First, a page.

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The ink had barely dried on our last issue (#64) when one of our unfortunate predictions apparently came true. We received calls from several long-established suppliers of saw palmetto (SP) concerned that the market was being inundated with cheap “SP” oil from Asia. One analysis from a leading supplier suggests that whatever is being offered is palm oil, or some type of fatty oil mixed with palm oil.

In this column we discussed that recent hurricanes had adversely affected the SP crop in Florida and prices had already tripled. Such conditions are ripe grounds for cheap imitations and that seems to be what’s happening. What’s really weird is that SP does not grow in Asia, so there’s no way for Asian extractors to make SP extract unless they had previously purchased large quantities of SP berries from Florida last year or previously, an unlikely scenario. The only place in the world where SP can be harvested is the Southeastern United States. Notice to manufacturers of herbs and dietary supplements: Beware of cheap SP oil being offered from Asia. It’s probably not what it claims to be, and if you try to pass it off on the market, the increased vigilance in many sectors of today’s market suggests that you’re very likely to get caught!

The big news during the past quarter is that in November FDA issued some new guidance documents for the further regulation of dietary supplements—ten years after the passage of DSHEA in October 1994. Such increased regulation is a welcome sign, long overdue, and further evidence that FDA has not fully enforced DSHEA. We have previously stated, as have many others, that what’s needed to remedy the ills and abuses in the dietary supplement industry is full enforcement of existing laws. FDA’s recent publication of new regulatory guidance supports this position. If there are further problems that need to be remedied, then new legislation can be considered.

In December President Bush nominated former Utah governor and EPA Director Mike Leavitt to succeed Tommy Thompson as Secretary of Health and Human Services. Understandably, the herb and dietary supplement manufacturers in Utah are almost dancing in the streets. Leavitt comes from a state with a strong concentration of dietary supplement manufacturers, and he reportedly likes supplements and understands many of the industry’s issues. Having already been through the confirmation process for EPA Director, predictably, he’ll sail through Senate confirmation hearings, particularly with a strong ally in Senator Orrin Hatch, and will probably be instrumental in choosing a new Commissioner for FDA.

In December JAMA published an article showing that 14 (20 percent) of the 70 Ayurvedic herb products purchased from ethnic Indian stores in the Boston area contained excessively high levels of heavy metals (arsenic, lead, mercury). Although this is not defensible, we pointed out in interviews with media, including a short segment on CNN and in the Los Angeles Times, that the offending products were not typical of Ayurvedic herbal preparations sold in natural food stores; they were imported directly from India and circumvented the normal distribution systems for most herbal products. These products were not dietary supplements; they were adulterated and misbranded drugs and are illegal under current federal regulations. Interestingly, another analysis published in November in another journal found no excessive levels of metals in eight different herbs from seven U.S. manufacturers.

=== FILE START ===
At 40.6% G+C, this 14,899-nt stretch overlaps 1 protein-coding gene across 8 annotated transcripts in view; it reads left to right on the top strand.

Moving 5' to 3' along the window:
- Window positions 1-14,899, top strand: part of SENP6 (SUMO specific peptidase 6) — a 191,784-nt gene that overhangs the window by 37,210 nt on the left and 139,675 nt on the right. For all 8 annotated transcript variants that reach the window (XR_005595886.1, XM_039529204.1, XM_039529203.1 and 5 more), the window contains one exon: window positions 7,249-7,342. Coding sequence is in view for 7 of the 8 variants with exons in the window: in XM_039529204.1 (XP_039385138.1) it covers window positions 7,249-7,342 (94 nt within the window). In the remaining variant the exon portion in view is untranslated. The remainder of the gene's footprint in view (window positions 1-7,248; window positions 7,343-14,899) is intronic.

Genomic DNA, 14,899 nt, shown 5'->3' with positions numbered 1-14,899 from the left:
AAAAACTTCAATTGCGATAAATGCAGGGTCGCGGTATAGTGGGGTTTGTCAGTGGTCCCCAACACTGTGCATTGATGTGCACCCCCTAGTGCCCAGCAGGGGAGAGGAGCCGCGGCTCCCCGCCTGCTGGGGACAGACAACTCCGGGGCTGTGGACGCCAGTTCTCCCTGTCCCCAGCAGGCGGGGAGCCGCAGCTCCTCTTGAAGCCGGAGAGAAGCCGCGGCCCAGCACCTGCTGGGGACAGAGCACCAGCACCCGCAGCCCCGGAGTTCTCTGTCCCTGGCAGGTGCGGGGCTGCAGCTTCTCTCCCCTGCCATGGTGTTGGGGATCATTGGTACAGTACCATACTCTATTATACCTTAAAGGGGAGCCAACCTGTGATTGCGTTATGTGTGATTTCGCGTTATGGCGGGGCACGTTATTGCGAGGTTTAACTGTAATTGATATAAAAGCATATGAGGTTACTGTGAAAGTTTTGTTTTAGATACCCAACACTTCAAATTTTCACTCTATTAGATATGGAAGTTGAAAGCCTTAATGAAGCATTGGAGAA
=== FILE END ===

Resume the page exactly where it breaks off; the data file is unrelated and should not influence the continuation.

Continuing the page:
There was some good news in the media these past few months. On November 5, ABC News primetime news magazine 20/20 focused on herbs that can improve sexual performance. The segment was part of a larger theme of the show, exposing myths about sex. ABC’s resident physician Dr. Timothy Johnson interviewed herbal author Chris Kilham about his new book Hot Plants and the eponymous line of products from Enzymatic Therapy. The entire segment’s message was that herbs can and do have properties that can be useful in promoting sexual activity. (We were interviewed by phone three times to provide background information for the segment.) A few weeks earlier on “Flipside” on CNNfn, Chris responded to a question regarding the efficacy of the herbs with what may become one of the classic lines of all time: “There’s no such thing as a placebo erection.”

Even though critics have dismissed herbs’ “aphrodisiac” effects, there is increasing scientific evidence supporting the use of botanical preparations to enhance sexual performance. A recent clinical trial on Korean red ginseng demonstrated its nitric oxide-producing effect and efficacy in erectile dysfunction. Several clinical trials on ginkgo leaf standardized extract showed positive results in ameliorating sexual dysfunction caused by some SSRI antidepressant drugs in men and women.

On Sunday, November 21, the CBS news program 60 Minutes aired a segment on hoodia (Hoodia gordonii), the increasingly popular succulent plant in the milkweed family (Asclepiadaceae ) from Namibia in southwestern Africa, now being touted for its ability to suppress appetite. Hoodia was in the news a few years ago, apparently prematurely, when the pharmaceutical giant Pfizer was planning to introduce a new diet drug made from the plant. Pfizer has abandoned its research into hoodia but the ensuing publicity, and now the 60 Minutes coverage, has caused a surge in interest in this new botanical, which to our knowledge, has never been sold previously in the United States. As with any new herb experiencing rapid market demand, we urge manufacturers to ensure that they are obtaining properly identified material and that it is being sustainably harvested.